Articles

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The problem of the Picts

The Picts are a fascinating but archaeologically elusive people who thrived in parts of Scotland in the 4th to 10th centuries AD. What has recent research added to this often obscure picture? Gordon Noble reports.

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X-ray analysis of chainmail from the Mary Rose

Analysis by X-ray of three copper-alloy artefacts recovered from the wreck of the Mary Rose has offered new insight into their construction and the success of conservation efforts undertaken on them. 

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Bronze Age burials at Lechlade skatepark

Archaeological investigations in Lechlade-on-Thames, Gloucestershire, have revealed two very unusual Bronze Age burials in an extensive ceremonial landscape spanning many phases of prehistory.

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Review – Time Team’s Dig Village

If there was one thing that Time Team excelled at during its 25-year run, it was bringing communities together to share in the story of their local area. And it is community that lies at the heart of this new book by the popular archaeology TV programme’s creator and series producer, Tim Taylor. Beautifully illustrated, it offers a comprehensive how-to guide for learning more about the area where you live.

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Review – London’s Lost Rivers: a walker’s guide – volume two

In this second volume of London’s Lost Rivers, Tom Bolton presents the history of the city along nine of its more obscure rivers. Through the suggested walks along the routes of rivers such as Bollo Brook, Counters Creek, and Black Ditch, which once ran through the city but are now lost or buried underground, readers are able to follow the development of the landscape over time.

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Review – Exploring Megalithic Europe

In this new publication, Julian Heath presents a guide to the impressive stone structures created in the Neolithic, Chalcolithic, and Bronze Age, which dominate landscapes in many parts of Europe, bringing to life the world of the prehistoric people who once inhabited them.

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Review – Manufactured Bodies: the impact of industrialisation on London health

Forged from a project funded by the City of London Archaeological Trust, this volume weaves together archaeological, historical, and modern-day public health data, resulting in an impressive resource for understanding the health of Londoners past and present. Focusing on data collected from human skeletal remains of nearly 2,400 individuals from 24 pre-industrial (1066–1750) and industrial (1750–1900) sites across Britain, it implements cutting-edge digital radiographic and computerised tomography (CT) analysis on an unprecedented scale.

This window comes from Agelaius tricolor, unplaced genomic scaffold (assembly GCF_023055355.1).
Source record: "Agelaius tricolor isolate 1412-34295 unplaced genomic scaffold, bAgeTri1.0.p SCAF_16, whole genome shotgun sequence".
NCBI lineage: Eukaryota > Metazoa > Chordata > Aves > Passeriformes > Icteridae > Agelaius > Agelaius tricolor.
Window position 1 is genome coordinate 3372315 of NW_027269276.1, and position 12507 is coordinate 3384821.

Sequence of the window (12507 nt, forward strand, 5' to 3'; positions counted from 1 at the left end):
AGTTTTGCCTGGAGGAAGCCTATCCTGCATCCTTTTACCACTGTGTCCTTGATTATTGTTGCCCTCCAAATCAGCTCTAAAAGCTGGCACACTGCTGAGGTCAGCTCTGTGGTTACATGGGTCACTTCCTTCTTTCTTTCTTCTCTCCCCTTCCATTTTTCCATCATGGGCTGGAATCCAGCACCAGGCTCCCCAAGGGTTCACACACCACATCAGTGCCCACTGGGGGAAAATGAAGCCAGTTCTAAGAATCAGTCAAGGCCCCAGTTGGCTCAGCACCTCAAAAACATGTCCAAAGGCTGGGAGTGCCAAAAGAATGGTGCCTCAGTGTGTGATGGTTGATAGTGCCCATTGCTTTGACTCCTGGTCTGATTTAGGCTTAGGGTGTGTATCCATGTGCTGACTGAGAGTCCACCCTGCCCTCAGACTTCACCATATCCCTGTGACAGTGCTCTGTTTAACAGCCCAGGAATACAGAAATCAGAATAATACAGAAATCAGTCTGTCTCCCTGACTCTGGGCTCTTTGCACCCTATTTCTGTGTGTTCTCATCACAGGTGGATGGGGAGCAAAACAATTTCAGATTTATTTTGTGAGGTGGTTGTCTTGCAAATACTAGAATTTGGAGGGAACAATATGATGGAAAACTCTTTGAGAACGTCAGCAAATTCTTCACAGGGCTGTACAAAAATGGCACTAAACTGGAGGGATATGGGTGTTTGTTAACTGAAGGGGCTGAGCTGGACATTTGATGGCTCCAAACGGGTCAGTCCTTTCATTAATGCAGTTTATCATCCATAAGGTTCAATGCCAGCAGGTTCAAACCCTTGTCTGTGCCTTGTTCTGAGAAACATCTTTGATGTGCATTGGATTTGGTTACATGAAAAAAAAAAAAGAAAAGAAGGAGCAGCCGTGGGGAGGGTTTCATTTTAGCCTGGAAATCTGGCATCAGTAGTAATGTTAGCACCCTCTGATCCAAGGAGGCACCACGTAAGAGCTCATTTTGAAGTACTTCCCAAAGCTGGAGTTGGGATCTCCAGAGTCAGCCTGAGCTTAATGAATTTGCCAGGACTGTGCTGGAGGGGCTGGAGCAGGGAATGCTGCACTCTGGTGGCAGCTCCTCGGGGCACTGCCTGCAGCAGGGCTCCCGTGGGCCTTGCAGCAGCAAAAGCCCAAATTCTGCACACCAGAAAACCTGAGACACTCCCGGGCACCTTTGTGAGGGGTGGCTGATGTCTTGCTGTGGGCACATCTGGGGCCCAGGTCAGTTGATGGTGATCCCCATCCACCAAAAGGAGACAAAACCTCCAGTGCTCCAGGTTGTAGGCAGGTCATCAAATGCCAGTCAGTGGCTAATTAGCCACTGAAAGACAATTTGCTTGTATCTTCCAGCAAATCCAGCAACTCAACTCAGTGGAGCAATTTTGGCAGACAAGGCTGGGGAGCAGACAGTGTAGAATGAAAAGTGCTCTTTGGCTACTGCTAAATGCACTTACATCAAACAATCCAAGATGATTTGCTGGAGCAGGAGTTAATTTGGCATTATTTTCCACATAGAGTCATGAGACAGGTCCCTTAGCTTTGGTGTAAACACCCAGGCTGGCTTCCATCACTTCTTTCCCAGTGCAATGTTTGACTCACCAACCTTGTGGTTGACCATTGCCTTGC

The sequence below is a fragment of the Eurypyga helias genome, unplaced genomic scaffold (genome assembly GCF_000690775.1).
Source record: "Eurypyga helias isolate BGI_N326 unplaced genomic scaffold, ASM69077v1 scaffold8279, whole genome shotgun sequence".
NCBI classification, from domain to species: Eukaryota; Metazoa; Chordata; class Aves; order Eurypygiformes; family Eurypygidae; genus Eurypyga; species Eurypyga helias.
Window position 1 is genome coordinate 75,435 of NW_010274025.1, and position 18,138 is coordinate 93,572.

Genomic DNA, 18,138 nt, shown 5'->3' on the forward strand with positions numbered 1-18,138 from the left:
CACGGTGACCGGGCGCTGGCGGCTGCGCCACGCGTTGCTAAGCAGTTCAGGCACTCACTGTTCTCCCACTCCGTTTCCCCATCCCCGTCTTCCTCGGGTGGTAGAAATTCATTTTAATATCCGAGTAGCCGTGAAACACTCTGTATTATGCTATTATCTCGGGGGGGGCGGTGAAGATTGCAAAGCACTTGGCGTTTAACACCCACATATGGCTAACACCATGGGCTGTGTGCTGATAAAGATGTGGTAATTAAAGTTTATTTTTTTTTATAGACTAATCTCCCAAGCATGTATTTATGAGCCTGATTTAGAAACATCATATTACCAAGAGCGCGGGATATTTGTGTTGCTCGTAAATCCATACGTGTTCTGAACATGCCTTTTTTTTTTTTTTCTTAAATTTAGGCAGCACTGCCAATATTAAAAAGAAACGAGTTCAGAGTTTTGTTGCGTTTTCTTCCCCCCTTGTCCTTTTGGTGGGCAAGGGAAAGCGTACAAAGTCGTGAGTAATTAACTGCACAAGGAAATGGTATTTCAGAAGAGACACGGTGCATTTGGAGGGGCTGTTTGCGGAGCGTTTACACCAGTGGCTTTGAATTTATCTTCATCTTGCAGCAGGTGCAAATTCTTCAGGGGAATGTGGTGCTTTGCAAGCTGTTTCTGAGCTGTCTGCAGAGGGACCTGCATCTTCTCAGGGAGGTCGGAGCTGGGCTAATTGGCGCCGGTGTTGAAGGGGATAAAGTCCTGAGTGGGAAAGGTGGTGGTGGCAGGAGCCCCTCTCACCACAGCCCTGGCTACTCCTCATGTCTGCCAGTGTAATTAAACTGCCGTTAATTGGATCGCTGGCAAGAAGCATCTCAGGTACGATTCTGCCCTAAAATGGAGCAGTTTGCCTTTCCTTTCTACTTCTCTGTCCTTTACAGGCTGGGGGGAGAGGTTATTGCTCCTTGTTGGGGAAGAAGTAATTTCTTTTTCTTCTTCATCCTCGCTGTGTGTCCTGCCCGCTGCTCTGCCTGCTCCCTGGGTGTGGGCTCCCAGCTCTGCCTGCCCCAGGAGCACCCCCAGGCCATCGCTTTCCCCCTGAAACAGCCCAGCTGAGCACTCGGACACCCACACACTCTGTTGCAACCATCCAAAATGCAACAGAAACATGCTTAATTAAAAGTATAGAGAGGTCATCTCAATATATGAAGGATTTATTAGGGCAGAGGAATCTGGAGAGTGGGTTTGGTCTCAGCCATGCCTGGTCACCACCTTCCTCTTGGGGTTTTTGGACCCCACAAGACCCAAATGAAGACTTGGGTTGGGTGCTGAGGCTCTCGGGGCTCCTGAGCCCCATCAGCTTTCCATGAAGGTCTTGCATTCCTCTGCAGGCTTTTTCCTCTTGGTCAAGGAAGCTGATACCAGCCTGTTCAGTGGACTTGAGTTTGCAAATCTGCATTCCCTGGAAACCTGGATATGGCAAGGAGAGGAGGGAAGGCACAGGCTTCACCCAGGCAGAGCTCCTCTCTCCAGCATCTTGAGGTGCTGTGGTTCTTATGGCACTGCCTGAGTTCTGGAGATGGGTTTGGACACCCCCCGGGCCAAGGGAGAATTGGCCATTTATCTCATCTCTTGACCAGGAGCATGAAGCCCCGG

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Review – A Prehistoric Burial Mound and Anglo-Saxon Cemetery at Barrow Clump, Salisbury Plain, Wiltshire: English Heritage and Operation Nightingale excavations 2003-14

Excavations at Barrow Clump, Figheldean, by English Heritage in 2003–2004, were designed to ascertain the extent of damage to a round barrow caused by the activity of badgers. In this book, the illustrations alone, which depict the pre-barrow soil riddled with burrows, serve to emphasise that it was considerable. Further excavations, by the Defence Infrastructure Organisation and Wessex Archaeology in 2012–2014, aimed to alleviate damage to a series of Anglo-Saxon graves set around the barrow and, given the circumstances, the results are remarkable.

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Review – Twelfth-century Sculptural Sculptural Finds at Canterbury Cathedral

As a mere ‘worked stone specialist’, it was with some trepidation that I took on the task of reviewing a book dealing with matters striking at the very heart of Romanesque art scholarship. The Medieval Academy of America saw the establishment of a largely female tradition of American scholarship, of which this book’s author, Professor Malone, is a part.

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Science Notes – Bridging the gap in London’s prehistory

Over recent decades, developments in radiocarbon dating techniques have revolutionised our ability to establish the age of archaeological material and to interpret the past (see CA 359). In this month’s Science Notes we will be exploring how, thanks to further advances in this field, ‘the most significant group of Early Neolithic pottery ever uncovered in London’ has shed intriguing light on the capital’s prehistoric past.

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